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Am J Kidney Dis. 2000 Sep;36(3):481-9.

Glomerular size and glomerulosclerosis in Australian aborigines.

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Department of Anatomy and Cell Biology, Monash University, Clayton, Australia.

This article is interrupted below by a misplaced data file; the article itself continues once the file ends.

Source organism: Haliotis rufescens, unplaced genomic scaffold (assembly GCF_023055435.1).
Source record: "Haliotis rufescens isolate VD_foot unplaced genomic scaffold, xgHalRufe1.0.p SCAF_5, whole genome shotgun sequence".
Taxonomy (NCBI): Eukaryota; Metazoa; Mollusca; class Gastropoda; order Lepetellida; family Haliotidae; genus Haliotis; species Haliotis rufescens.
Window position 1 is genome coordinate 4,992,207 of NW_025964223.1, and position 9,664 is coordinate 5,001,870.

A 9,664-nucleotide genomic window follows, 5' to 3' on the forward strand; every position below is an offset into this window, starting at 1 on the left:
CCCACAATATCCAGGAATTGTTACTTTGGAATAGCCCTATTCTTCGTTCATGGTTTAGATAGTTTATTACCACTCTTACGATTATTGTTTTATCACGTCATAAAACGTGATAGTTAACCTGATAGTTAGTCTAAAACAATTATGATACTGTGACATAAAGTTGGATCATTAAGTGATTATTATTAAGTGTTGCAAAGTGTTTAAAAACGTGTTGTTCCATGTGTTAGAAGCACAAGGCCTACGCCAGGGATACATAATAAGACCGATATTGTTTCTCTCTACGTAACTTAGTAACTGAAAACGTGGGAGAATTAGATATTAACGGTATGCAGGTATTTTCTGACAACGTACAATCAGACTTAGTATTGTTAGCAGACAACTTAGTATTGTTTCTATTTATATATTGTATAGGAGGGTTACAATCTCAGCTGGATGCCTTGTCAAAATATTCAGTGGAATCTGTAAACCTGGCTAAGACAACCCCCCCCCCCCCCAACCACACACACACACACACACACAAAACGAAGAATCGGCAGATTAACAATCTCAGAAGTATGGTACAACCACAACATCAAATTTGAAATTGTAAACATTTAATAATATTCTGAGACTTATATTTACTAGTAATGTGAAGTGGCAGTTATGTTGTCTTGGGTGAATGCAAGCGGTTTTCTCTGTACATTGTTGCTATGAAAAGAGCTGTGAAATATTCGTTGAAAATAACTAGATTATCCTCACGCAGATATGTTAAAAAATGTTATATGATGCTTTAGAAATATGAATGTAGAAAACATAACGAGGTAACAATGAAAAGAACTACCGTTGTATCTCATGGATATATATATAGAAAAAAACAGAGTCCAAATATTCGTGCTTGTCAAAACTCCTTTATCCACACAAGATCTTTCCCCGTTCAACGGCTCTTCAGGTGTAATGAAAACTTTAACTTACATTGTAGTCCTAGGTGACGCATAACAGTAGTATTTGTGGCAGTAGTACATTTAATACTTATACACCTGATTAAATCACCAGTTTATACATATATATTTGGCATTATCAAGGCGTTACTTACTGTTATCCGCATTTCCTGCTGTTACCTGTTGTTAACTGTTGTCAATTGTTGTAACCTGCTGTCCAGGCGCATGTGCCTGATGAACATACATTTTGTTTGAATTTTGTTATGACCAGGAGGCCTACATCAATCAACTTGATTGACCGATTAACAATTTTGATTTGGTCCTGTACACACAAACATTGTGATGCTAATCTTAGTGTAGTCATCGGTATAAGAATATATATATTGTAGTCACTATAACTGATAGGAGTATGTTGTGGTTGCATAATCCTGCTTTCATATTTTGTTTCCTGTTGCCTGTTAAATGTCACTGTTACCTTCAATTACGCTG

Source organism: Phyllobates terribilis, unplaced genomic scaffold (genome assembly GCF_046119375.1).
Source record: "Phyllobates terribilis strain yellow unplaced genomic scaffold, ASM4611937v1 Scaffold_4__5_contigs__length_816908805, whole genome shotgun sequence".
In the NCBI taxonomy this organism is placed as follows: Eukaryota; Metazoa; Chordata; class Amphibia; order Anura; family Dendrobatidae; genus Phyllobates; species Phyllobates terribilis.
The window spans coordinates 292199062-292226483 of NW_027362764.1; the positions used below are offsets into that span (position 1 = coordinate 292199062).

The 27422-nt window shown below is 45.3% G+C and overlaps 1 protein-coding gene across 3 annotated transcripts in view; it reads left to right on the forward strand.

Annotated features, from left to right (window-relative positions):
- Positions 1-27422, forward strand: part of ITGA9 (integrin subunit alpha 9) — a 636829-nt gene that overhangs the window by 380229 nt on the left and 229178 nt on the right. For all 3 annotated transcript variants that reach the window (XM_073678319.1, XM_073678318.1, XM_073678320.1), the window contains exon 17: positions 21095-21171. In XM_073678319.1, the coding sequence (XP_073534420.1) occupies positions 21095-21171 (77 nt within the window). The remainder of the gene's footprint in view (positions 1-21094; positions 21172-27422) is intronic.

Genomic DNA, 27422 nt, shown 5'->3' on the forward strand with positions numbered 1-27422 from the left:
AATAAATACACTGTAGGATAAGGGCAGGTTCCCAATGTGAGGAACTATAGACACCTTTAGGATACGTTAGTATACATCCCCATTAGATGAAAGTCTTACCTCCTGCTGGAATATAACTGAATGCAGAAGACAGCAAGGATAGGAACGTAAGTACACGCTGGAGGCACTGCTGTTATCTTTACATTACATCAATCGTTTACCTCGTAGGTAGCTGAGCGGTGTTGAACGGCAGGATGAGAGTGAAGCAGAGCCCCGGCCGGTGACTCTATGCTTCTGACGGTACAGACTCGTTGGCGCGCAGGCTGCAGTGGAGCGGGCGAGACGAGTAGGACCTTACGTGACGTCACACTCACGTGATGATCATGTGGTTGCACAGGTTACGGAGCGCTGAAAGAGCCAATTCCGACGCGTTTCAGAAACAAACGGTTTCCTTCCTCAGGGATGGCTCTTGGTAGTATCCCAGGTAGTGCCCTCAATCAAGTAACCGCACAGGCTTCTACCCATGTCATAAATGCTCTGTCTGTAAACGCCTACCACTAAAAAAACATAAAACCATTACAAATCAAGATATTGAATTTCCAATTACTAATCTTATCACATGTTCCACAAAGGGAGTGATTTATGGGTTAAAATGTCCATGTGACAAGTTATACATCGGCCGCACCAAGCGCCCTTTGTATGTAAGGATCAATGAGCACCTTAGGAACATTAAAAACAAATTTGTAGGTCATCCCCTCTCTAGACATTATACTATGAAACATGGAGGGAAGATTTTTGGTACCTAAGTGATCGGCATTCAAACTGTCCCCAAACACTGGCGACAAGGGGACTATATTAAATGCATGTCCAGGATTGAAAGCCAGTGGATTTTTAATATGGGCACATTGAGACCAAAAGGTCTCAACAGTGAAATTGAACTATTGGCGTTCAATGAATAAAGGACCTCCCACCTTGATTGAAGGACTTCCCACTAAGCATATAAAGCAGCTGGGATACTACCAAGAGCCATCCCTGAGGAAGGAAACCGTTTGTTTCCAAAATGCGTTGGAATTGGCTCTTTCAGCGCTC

We have previously described the prevalence of glomerulomegaly in biopsy specimens from Australian Aborigines with renal disease, a phenomenon documented in a number of other indigenous populations. Many of the biopsy specimens showed variable degrees of focal and segmental glomerulosclerosis (FSGS). Correlations between glomerular size and FSGS have been described in various animal models, as well as studies of humans. The aim of this study is to determine whether a relation exists between glomerular volume and severity of FSGS in biopsy specimens from Australian Aboriginals in the Northern Territory and Aboriginal inhabitants of the Tiwi Islands (Bathurst Island and Melville Island, Northern Territory, Australia). Consecutive clinical biopsy specimens were obtained from 78 non-Tiwi and 72 Tiwi Aboriginals. Glomerular volume was estimated using the stereological method of Weibel and Gomez. FSGS was graded from 0 to 4; 0 indicates no sclerosis and 4 indicates severe sclerosis. A biphasic relationship between glomerular size and severity of FSGS was identified. As the severity of FSGS increased from grade 0 to grade 3, glomerular size also increased. For both populations studied, glomeruli scored as grades 1, 2, and 3 were approximately 50% (P< 0.001), 65% (P< 0.001), and 100% (P< 0.001) larger than normal glomeruli, respectively. However, in glomeruli with grade 4 FSGS, glomerular size decreased to the size of normal glomeruli. These results show a biphasic relationship between severity of FSGS and glomerular size in Australian Aborigines.

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